Philadelphia-Style Vanilla Ice Cream
- 2 cups heavy cream
- 1 cup milk
- 3⁄4 cup sugar
- 1 Tbs. vanilla extract
In a bowl, stir together the cream and milk. Add the sugar and whisk until the sugar is dissolved, 3 to 4 minutes. Test for graininess by tasting a small amount of the liquid; it should feel smooth on the tongue and there should be no sugar visible on the bottom of the bowl when it is stirred or spooned out. Continue whisking, if necessary, to ensure that the texture of the finished ice cream will be smooth. Stir in the vanilla.
Chill the ice cream mixture
Fill a large bowl halfway with ice cubes and enough cold water just to cover the ice cubes. Place the bowl with the cream mixture into the larger bowl and let cool for 30 to 45 minutes. Remove the bowl with the cream mixture and place a piece of plastic wrap directly onto the surface and on top of the bowl. Refrigerate for at least 3 hours or up to 24 hours.
Churn the ice cream
Prepare an ice cream maker with at least a 1-quart capacity according to the manufacturer's instructions. Remove the plastic wrap from the cream mixture and bowl. Pour the well-chilled cream mixture into the mixing container of the ice cream maker and freeze according to the manufacturer's instructions. The timing will depend on the type of machine and the temperature of the cream mixture.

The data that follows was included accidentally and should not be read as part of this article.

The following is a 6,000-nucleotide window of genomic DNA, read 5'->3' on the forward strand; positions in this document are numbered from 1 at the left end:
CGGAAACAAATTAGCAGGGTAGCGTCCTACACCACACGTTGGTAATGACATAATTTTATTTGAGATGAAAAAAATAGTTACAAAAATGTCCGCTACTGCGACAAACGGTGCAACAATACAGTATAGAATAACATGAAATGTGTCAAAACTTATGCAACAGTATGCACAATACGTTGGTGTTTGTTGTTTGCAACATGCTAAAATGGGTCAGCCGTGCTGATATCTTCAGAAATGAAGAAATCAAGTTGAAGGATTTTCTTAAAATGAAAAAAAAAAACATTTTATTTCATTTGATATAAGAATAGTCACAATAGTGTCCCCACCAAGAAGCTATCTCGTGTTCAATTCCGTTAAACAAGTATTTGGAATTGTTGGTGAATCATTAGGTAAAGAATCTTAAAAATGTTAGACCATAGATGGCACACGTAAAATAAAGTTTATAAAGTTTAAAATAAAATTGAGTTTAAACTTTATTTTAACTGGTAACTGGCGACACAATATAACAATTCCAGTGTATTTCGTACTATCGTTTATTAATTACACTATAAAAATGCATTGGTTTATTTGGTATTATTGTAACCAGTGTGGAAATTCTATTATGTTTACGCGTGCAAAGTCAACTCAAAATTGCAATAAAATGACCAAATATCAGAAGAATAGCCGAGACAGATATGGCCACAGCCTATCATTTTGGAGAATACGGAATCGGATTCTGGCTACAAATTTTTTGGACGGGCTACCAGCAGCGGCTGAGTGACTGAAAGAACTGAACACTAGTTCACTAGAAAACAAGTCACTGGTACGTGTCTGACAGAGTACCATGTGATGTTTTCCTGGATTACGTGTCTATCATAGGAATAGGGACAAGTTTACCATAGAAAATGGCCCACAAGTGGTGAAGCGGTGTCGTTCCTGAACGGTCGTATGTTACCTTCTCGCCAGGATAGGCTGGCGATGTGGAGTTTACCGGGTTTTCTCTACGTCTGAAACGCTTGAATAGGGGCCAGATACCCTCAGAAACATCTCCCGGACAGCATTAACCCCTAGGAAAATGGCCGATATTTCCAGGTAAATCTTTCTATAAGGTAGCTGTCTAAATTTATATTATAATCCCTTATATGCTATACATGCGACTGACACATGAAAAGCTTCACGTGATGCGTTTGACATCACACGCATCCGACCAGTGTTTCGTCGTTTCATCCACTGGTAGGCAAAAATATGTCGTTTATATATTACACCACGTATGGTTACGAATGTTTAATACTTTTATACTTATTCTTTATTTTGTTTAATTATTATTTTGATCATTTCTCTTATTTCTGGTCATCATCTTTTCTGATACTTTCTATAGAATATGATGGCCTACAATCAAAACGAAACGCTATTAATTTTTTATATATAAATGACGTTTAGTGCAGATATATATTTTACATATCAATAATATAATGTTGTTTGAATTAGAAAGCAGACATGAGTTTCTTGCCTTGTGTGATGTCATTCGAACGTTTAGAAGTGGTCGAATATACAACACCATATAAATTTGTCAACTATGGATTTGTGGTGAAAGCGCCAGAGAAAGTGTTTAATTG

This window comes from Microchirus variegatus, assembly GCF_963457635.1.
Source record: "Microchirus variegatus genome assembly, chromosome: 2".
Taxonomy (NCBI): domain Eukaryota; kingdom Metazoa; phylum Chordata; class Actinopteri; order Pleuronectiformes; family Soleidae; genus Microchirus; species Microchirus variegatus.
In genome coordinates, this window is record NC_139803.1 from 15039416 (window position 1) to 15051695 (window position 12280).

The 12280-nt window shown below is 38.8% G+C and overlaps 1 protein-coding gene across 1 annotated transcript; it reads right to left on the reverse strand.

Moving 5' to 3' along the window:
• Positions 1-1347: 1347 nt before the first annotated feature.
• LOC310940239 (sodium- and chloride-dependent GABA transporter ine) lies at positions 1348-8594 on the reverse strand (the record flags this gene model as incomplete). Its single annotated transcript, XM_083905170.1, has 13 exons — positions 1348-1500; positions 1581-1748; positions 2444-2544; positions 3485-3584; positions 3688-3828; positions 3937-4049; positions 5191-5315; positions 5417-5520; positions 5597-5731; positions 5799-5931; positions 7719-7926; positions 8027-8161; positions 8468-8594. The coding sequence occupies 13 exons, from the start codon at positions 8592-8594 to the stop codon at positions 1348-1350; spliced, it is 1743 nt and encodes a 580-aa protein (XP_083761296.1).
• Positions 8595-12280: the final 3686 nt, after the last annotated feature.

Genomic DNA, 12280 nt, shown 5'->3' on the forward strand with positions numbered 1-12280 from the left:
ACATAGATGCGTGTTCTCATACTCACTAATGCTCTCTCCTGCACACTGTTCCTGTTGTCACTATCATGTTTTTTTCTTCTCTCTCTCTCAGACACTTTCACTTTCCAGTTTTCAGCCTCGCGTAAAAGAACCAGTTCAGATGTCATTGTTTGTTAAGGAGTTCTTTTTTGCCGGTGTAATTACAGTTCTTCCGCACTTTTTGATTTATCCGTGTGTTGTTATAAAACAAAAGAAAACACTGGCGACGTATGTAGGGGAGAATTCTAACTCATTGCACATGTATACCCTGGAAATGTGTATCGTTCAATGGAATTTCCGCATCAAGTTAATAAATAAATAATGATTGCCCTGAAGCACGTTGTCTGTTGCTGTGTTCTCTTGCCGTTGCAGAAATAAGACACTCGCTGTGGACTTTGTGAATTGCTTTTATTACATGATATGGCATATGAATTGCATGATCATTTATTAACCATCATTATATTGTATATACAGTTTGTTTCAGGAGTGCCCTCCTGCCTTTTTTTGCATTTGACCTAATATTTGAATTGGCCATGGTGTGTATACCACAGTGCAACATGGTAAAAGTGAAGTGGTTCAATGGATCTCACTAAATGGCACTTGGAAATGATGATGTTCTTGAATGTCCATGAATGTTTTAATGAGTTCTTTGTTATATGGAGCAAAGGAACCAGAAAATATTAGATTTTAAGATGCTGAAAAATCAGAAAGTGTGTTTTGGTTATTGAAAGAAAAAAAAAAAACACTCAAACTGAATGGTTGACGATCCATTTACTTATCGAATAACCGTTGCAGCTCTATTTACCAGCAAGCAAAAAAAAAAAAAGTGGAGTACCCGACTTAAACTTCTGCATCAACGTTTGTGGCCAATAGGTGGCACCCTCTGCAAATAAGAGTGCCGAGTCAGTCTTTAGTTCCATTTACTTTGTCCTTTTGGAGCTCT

Store or serve the ice cream
The ice cream can be served immediately, directly from the mixing container, but it will have a very soft consistency and a mild flavor. For a fuller flavor and a firmer consistency, use a rubber spatula to transfer the ice cream to a plastic freezer container. Cover tightly and freeze until the ice cream is firm, at least 3 hours or up to 2 days. The ice cream is at its best when served within 12 hours of freezing. (Philadelphia-style ice cream tends to become grainy more quickly and is best eaten within a day or two of churning.) Makes about 1 quart.
Pastry Chef's Tip: Even though it seems that the ice cream will be richer, do not attempt to make it with heavy cream alone. The higher percentage of butterfat in the cream tends to solidify, causing a flaky or grainy texture.
Adapted from Williams-Sonoma Mastering Series, Frozen Desserts, by Melanie Barnard (Simon & Schuster, 2006).